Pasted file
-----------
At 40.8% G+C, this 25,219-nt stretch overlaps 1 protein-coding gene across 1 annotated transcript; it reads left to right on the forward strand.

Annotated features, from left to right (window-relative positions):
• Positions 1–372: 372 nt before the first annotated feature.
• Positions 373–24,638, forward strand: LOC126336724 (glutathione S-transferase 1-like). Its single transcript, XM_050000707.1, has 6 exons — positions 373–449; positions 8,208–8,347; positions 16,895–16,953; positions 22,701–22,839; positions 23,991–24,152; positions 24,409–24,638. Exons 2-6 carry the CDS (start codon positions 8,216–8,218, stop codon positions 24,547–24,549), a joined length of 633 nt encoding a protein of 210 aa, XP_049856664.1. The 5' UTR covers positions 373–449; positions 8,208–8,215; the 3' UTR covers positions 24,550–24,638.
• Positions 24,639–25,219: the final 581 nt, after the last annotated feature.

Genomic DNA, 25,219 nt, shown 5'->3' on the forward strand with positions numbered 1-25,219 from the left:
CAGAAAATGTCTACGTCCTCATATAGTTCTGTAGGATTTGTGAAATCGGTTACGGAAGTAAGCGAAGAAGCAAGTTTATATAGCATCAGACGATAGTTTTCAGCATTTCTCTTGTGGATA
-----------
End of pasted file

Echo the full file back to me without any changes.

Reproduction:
At 40.8% G+C, this 25,219-nt stretch overlaps 1 protein-coding gene across 1 annotated transcript; it reads left to right on the forward strand.

Annotated features, from left to right (window-relative positions):
• Positions 1–372: 372 nt before the first annotated feature.
• Positions 373–24,638, forward strand: LOC126336724 (glutathione S-transferase 1-like). Its single transcript, XM_050000707.1, has 6 exons — positions 373–449; positions 8,208–8,347; positions 16,895–16,953; positions 22,701–22,839; positions 23,991–24,152; positions 24,409–24,638. Exons 2-6 carry the CDS (start codon positions 8,216–8,218, stop codon positions 24,547–24,549), a joined length of 633 nt encoding a protein of 210 aa, XP_049856664.1. The 5' UTR covers positions 373–449; positions 8,208–8,215; the 3' UTR covers positions 24,550–24,638.
• Positions 24,639–25,219: the final 581 nt, after the last annotated feature.

Genomic DNA, 25,219 nt, shown 5'->3' on the forward strand with positions numbered 1-25,219 from the left:
CAGAAAATGTCTACGTCCTCATATAGTTCTGTAGGATTTGTGAAATCGGTTACGGAAGTAAGCGAAGAAGCAAGTTTATATAGCATCAGACGATAGTTTTCAGCATTTCTCTTGTGGATA